Written by Pennie McLaughlin|January 12, 2018|News

Watching the twenty-four inmates sitting in their rows awaiting recognition for their remarkable college credit achievements, many words floated around the room-  gratitude, inspiration, and hope.  The mood was ebullient, and in the audience sat the President of Grossmont College, the Vice President of Academic Affairs, a dean, professors and the administrative staff that made sure all of the paperwork was in order to start the inmates on their way to being college students.  Along the back wall stood the women directors and deputies from Las Colinas Detention Facility who think outside of the box and took a chance with this new program.  Judge Tamila Ipema and I sat along the side, and we were beaming, from the minute we entered the room until we left; we could not have smiled any wider. 

Today was about recognizing the women who had finished another segment of college courses while serving their sentences.  Five of the women by week’s end, would have reached the extraordinary achievement of earning 19 credits, more than many students outside of jail earn, in the year since the program began.  A few of the women had perfect academic records, 4.0 grade point averages.  Of this group, one woman in particular stands out.  She entered Las Colinas as a pregnant high school drop-out who only spoke Spanish.  In one year’s time, she mastered English, earned 19 credits and had a 4.0.  It is safe to say that no one in this young woman’s life would have ever thought this was possible.  Hers was a chosen life of crime, drug use and taking what she could get.  When this opportunity was presented to the jail population, she ignored all of the usual feelings of not being worthy, and signed up.  Now she holds her head up, she looks others in the eye, and has dreams of a four-year degree and a teaching position.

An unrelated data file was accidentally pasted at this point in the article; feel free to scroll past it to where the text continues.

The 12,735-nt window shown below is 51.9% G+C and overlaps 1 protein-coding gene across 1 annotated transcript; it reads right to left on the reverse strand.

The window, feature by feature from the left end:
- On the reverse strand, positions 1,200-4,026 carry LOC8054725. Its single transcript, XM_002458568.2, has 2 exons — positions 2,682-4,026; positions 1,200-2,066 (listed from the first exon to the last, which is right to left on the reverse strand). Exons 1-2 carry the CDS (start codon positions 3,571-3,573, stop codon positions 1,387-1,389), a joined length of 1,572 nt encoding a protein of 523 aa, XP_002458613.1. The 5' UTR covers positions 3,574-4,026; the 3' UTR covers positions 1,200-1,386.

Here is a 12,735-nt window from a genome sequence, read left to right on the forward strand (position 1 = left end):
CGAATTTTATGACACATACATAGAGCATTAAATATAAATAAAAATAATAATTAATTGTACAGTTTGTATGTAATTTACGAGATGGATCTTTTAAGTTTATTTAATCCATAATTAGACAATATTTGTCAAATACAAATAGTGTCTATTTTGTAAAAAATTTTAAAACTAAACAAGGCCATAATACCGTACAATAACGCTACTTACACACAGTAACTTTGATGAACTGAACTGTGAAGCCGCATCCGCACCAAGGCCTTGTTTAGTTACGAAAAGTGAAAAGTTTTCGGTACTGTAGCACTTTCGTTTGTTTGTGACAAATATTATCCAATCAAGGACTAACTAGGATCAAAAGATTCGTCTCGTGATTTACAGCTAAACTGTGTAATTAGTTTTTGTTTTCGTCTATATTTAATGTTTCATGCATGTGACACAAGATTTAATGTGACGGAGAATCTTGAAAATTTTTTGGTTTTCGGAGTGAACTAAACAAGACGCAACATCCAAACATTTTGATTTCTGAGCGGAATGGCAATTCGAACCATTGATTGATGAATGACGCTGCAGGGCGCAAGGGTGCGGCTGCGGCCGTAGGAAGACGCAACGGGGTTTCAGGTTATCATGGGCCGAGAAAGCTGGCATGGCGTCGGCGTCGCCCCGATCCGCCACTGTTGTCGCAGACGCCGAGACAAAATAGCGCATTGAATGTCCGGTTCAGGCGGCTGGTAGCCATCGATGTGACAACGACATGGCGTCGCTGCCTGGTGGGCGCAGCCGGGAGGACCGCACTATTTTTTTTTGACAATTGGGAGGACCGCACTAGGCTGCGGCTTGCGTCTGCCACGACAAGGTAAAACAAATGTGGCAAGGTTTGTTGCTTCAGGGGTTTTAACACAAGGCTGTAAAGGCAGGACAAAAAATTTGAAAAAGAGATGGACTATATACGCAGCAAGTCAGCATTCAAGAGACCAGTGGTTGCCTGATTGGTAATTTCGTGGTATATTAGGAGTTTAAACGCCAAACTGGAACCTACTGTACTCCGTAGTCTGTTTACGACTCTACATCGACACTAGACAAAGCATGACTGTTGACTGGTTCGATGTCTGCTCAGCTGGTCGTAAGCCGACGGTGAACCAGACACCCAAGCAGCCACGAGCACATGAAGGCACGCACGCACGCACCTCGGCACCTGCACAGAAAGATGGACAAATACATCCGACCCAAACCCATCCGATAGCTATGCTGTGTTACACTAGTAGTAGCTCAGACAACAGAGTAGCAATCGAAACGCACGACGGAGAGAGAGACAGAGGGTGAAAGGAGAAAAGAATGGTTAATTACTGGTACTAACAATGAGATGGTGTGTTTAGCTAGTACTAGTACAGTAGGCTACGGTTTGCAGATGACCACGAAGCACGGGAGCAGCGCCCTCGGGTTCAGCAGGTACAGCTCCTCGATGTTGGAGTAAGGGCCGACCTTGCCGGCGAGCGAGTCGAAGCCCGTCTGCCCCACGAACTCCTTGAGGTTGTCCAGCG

Dr. Pearl Lopez came to the front of the room in honor of the women and simply said, “I just want to stare at you for a minute.”  Hers was an introspective writing course.  In her class, the hardest kind of work was done, the inner work that forces you to examine your own life.  She is one of many professors from Grossmont College that agreed to come to the jail and teach women who wore the label of convicted felons, some sentenced to upwards of 6 years at this facility.  Now there is a waiting list with professors lining up to have a chance to work with this population that comprises women who had not sat in a classroom for years, some for decades.   One inmate addressed the group, and laughingly admitted she was known as the “cry baby,” as a silent stream of tears rolled down her cheeks.  Erica remarked about how far she had come from her life of crime that defined her for many years.  In reference to Dr. Lopez’ class, she said “I was made to dive so deep that I nearly drowned.”  Gratitude spilled out, and with it, hope in its rawest form.  A realization that anything is possible and that she was definitely headed in a better direction.